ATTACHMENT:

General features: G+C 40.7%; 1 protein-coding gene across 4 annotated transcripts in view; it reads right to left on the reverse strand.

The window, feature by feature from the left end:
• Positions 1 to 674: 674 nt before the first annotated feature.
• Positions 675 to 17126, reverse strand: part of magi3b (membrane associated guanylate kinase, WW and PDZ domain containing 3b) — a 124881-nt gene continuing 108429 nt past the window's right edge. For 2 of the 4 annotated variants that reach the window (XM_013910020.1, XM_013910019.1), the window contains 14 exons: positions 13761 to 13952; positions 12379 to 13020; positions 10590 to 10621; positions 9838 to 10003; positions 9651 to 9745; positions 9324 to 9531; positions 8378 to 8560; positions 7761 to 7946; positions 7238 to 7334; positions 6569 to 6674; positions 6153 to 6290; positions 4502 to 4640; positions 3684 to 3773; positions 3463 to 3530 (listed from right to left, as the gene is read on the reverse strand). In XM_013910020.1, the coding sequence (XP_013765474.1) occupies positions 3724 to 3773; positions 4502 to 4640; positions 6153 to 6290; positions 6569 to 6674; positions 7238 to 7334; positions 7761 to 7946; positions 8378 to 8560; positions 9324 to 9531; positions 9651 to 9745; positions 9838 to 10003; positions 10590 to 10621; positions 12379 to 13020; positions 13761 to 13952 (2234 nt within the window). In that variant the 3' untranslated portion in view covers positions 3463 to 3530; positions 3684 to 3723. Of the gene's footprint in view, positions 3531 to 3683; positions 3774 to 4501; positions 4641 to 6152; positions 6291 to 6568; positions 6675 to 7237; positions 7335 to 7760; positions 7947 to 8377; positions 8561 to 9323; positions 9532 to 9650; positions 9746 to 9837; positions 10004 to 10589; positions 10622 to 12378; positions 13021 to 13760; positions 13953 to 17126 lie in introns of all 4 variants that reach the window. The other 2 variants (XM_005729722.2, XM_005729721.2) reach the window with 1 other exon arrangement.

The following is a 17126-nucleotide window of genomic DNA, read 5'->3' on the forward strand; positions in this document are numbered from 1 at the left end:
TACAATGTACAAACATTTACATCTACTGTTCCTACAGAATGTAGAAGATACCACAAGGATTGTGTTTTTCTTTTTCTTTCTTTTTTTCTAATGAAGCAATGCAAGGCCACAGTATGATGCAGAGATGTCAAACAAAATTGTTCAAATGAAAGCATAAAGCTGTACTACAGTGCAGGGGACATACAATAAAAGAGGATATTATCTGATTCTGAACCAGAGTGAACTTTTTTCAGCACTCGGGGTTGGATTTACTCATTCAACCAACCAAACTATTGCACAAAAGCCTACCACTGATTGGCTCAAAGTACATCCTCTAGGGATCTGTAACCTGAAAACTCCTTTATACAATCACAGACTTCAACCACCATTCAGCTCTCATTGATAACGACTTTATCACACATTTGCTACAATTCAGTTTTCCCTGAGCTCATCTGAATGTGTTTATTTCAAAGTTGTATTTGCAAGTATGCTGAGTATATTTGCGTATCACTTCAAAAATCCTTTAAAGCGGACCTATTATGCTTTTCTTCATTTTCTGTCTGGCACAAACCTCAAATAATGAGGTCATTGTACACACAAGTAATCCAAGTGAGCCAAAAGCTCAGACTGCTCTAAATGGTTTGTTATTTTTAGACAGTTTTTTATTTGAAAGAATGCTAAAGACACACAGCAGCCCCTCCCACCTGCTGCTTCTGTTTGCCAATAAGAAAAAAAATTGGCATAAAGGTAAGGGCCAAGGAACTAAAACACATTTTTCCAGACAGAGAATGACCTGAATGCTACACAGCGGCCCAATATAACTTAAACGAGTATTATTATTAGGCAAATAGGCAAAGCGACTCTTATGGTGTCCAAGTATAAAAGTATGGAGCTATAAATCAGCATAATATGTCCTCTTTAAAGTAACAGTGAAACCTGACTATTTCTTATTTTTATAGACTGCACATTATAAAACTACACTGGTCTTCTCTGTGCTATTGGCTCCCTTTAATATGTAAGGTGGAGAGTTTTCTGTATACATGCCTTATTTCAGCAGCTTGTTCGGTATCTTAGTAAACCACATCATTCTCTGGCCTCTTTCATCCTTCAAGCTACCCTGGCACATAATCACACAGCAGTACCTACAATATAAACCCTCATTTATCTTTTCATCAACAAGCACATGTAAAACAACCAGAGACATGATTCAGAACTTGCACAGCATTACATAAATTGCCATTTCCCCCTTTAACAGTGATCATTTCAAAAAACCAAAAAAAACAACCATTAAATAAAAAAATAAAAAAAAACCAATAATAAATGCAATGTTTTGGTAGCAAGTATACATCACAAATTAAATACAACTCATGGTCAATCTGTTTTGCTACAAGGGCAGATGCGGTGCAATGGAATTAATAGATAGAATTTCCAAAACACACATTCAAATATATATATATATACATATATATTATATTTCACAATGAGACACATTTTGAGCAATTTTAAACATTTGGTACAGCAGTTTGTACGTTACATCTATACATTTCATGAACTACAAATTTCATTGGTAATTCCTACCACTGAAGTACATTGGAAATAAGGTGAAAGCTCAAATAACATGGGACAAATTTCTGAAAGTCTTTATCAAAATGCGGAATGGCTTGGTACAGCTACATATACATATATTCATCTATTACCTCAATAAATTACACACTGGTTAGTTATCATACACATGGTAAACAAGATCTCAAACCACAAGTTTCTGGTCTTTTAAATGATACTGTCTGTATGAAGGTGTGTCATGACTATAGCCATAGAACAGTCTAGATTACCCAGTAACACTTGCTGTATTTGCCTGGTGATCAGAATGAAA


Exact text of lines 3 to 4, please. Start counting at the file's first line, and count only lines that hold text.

• Positions 1 to 674: 674 nt before the first annotated feature.
• Positions 675 to 17126, reverse strand: part of magi3b (membrane associated guanylate kinase, WW and PDZ domain containing 3b) — a 124881-nt gene continuing 108429 nt past the window's right edge. For 2 of the 4 annotated variants that reach the window (XM_013910020.1, XM_013910019.1), the window contains 14 exons: positions 13761 to 13952; positions 12379 to 13020; positions 10590 to 10621; positions 9838 to 10003; positions 9651 to 9745; positions 9324 to 9531; positions 8378 to 8560; positions 7761 to 7946; positions 7238 to 7334; positions 6569 to 6674; positions 6153 to 6290; positions 4502 to 4640; positions 3684 to 3773; positions 3463 to 3530 (listed from right to left, as the gene is read on the reverse strand). In XM_013910020.1, the coding sequence (XP_013765474.1) occupies positions 3724 to 3773; positions 4502 to 4640; positions 6153 to 6290; positions 6569 to 6674; positions 7238 to 7334; positions 7761 to 7946; positions 8378 to 8560; positions 9324 to 9531; positions 9651 to 9745; positions 9838 to 10003; positions 10590 to 10621; positions 12379 to 13020; positions 13761 to 13952 (2234 nt within the window). In that variant the 3' untranslated portion in view covers positions 3463 to 3530; positions 3684 to 3723. Of the gene's footprint in view, positions 3531 to 3683; positions 3774 to 4501; positions 4641 to 6152; positions 6291 to 6568; positions 6675 to 7237; positions 7335 to 7760; positions 7947 to 8377; positions 8561 to 9323; positions 9532 to 9650; positions 9746 to 9837; positions 10004 to 10589; positions 10622 to 12378; positions 13021 to 13760; positions 13953 to 17126 lie in introns of all 4 variants that reach the window. The other 2 variants (XM_005729722.2, XM_005729721.2) reach the window with 1 other exon arrangement.